Many scams don't come to our attention until years after they occur. First investigated by Trading Standards in May 2009, a family of scammers operating for five years made repeated visits to elderly and other vulnerable victims, pretending to be in all sorts of trades, from gardening to roofing. The Northern Echo reports that the Price family pressured one 85-year-old into parting with £52,000, and were caught on camera snooping around a blind 99-year-old woman's home after claiming to be from the council.
As a financial journalist who investigates with more of a numbers mentality than an emotional one, evil is not a word I think to use very often. But scammers who visit people, look them in the eyes, get to know them, and then steal their life savings, are off the social chart.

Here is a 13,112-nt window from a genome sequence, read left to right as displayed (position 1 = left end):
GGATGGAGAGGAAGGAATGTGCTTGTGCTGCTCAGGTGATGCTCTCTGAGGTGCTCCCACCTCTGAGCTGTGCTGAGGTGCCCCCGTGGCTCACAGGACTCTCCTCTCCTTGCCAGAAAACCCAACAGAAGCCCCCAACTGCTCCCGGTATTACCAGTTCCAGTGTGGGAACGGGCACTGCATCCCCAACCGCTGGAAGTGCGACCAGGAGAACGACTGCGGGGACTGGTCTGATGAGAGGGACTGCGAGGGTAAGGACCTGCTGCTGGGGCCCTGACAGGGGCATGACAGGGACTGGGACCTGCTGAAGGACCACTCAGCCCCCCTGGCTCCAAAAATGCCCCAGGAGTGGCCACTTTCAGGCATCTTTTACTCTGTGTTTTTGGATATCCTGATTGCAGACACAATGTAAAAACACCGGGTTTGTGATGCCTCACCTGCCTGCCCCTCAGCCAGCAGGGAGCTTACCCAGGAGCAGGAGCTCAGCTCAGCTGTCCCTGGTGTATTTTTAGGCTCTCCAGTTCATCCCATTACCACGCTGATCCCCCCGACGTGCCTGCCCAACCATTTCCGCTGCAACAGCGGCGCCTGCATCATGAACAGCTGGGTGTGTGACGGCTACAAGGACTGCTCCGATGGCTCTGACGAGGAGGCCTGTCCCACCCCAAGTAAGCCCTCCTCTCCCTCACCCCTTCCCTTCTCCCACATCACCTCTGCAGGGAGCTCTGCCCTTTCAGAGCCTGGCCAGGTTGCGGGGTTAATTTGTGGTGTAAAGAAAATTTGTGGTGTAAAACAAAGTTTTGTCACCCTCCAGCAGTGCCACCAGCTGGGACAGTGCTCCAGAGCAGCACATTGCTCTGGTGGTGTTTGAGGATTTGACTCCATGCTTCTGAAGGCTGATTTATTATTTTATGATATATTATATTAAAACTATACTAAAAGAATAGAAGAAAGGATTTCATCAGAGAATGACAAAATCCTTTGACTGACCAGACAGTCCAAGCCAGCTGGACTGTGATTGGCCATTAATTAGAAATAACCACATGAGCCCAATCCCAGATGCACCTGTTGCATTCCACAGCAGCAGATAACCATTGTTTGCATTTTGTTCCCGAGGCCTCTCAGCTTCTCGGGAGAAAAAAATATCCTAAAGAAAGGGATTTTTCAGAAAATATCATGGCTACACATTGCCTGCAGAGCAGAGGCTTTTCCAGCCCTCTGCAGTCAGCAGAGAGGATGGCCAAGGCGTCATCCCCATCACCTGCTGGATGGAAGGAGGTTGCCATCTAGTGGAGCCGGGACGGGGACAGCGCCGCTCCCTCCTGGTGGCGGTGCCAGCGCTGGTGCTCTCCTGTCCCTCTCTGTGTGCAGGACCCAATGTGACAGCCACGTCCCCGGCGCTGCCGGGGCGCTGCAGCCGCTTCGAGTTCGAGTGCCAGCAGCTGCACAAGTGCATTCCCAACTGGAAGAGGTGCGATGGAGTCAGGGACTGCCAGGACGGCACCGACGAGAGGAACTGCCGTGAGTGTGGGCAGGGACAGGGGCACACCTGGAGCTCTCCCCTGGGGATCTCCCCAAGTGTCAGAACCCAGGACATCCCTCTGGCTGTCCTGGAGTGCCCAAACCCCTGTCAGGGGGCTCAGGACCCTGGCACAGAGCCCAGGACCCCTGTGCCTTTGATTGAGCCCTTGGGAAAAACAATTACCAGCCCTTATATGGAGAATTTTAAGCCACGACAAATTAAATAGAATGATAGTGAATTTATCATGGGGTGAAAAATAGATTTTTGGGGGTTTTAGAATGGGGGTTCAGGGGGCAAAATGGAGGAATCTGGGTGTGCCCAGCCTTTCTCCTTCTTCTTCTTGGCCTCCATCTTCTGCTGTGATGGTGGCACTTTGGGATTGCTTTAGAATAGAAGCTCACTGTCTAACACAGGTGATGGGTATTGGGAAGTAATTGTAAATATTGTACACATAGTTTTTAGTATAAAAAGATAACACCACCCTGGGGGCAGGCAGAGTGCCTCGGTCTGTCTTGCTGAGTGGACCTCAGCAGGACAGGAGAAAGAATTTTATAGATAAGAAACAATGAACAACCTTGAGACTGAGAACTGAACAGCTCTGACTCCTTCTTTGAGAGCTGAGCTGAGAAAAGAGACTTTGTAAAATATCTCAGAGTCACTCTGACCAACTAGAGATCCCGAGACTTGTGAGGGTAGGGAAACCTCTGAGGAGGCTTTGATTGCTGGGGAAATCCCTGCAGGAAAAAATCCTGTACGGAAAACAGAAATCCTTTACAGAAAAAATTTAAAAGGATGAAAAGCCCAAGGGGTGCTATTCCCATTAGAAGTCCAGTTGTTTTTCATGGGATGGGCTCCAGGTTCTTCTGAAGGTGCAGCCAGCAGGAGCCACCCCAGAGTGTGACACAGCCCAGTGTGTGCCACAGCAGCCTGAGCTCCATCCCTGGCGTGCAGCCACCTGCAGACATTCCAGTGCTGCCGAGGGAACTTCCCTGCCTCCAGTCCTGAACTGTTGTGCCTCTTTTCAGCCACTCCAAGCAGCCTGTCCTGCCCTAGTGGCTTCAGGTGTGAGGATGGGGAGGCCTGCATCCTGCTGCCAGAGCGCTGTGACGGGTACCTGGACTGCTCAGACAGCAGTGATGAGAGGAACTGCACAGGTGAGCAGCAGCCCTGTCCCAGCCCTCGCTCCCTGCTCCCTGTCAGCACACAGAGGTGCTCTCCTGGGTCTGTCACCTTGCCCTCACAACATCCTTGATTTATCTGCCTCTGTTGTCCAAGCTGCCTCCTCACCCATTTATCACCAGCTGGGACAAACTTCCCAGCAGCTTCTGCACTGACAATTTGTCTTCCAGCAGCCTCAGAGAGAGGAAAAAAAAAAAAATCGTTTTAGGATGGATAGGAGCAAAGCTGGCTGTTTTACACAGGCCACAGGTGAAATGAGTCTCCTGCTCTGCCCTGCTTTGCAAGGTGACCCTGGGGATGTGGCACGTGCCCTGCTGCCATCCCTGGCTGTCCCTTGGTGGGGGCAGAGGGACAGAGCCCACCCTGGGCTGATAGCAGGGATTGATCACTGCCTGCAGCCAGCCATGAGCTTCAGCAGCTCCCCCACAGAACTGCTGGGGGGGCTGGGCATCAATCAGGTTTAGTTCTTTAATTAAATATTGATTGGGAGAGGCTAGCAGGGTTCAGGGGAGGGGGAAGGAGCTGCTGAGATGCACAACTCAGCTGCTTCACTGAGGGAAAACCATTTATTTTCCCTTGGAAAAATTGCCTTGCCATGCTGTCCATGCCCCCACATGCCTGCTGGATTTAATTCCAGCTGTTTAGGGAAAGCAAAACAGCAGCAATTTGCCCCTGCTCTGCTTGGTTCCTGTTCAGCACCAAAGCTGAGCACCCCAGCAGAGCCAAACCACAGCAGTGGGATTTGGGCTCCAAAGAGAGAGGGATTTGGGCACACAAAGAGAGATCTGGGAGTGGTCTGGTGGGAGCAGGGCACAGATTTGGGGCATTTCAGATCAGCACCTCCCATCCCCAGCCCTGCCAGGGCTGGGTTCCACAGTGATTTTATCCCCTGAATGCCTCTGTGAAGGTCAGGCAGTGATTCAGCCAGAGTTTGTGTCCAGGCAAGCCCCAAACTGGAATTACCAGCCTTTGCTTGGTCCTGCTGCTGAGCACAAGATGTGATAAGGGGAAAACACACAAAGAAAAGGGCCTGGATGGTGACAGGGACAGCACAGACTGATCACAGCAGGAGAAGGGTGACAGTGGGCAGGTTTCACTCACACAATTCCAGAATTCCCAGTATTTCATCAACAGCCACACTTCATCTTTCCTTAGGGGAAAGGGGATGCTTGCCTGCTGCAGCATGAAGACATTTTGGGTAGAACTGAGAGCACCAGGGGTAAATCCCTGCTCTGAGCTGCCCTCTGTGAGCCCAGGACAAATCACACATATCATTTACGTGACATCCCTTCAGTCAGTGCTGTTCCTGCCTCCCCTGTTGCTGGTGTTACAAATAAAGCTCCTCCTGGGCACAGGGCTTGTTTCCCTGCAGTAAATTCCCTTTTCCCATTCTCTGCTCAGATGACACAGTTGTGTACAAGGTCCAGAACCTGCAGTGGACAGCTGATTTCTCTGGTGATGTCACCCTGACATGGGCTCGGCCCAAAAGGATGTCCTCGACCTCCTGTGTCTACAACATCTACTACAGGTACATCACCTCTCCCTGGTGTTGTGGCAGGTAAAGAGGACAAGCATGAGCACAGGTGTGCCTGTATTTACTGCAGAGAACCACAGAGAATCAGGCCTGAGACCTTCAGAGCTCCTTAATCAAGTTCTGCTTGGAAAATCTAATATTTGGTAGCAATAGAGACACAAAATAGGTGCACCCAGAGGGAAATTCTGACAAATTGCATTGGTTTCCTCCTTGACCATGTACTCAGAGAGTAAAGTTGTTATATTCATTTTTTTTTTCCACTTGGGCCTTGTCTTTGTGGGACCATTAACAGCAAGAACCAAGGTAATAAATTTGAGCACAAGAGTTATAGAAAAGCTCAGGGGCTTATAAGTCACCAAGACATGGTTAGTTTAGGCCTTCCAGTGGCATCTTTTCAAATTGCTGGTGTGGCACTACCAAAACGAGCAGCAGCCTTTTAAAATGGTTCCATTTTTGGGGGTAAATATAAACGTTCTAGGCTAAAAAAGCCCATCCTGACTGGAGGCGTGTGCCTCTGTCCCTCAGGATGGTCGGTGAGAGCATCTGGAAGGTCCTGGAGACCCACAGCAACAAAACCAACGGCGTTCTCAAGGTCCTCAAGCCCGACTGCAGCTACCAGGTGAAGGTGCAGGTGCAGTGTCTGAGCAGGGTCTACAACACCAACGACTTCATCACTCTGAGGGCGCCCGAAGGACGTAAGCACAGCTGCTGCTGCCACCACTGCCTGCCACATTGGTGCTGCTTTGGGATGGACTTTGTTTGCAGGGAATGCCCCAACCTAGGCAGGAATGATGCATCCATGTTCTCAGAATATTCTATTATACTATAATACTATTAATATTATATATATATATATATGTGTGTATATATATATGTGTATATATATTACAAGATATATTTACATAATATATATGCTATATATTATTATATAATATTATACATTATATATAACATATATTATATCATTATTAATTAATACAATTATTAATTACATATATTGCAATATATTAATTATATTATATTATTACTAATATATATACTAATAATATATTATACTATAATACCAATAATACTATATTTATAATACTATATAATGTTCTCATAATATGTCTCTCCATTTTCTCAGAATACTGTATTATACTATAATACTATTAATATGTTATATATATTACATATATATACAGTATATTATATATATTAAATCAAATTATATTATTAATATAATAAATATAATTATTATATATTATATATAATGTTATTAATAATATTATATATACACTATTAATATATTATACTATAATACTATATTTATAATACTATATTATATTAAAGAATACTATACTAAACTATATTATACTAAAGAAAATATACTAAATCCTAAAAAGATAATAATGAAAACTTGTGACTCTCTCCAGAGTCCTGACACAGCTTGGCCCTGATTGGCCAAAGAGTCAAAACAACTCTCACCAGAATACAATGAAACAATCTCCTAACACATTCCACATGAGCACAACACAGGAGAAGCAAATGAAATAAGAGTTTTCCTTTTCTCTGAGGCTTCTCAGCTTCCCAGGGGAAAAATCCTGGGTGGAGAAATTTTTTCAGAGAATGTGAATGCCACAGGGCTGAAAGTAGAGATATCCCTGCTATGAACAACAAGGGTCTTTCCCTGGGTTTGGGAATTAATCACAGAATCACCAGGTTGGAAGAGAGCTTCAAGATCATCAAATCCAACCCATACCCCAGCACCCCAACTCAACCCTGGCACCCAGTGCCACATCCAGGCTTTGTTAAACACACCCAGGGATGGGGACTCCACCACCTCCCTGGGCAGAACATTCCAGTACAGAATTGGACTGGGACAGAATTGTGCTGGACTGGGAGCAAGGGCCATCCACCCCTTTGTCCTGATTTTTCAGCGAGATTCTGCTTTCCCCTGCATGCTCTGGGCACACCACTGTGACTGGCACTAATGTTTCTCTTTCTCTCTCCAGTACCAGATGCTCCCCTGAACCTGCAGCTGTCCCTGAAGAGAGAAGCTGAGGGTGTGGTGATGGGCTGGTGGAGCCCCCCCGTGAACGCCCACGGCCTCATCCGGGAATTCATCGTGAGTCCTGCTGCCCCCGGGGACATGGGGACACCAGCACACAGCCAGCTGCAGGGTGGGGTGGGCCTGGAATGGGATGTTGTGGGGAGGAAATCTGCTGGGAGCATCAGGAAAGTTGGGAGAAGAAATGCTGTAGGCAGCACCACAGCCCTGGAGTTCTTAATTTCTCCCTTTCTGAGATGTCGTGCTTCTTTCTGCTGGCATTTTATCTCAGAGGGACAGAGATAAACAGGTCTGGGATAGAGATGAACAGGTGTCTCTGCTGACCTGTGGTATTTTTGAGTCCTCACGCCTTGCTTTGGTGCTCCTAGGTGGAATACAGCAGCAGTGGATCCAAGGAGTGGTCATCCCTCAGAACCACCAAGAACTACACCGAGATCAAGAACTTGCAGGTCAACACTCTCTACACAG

It's believed there were hundreds of victims losing more than £1 million. The six scammers went to prison in 2011 for a collective 25 years.
High pressure investments
Another family of scammers, three of them, were sentenced in 2011 to a collective 19 years in prison for high pressure sales of worthless or non-existent investments at massively inflated prices. Such scams are called boiler rooms.
This scam took an estimated £27.5m from 1,700 investors. Detective superintendent Bob Wishart of the City of London Police said of the scammers: “The Wilmots were the architects of a major network of criminality that ruthlessly targeted some of the most vulnerable people in our society, stealing their savings and ruining their lives.”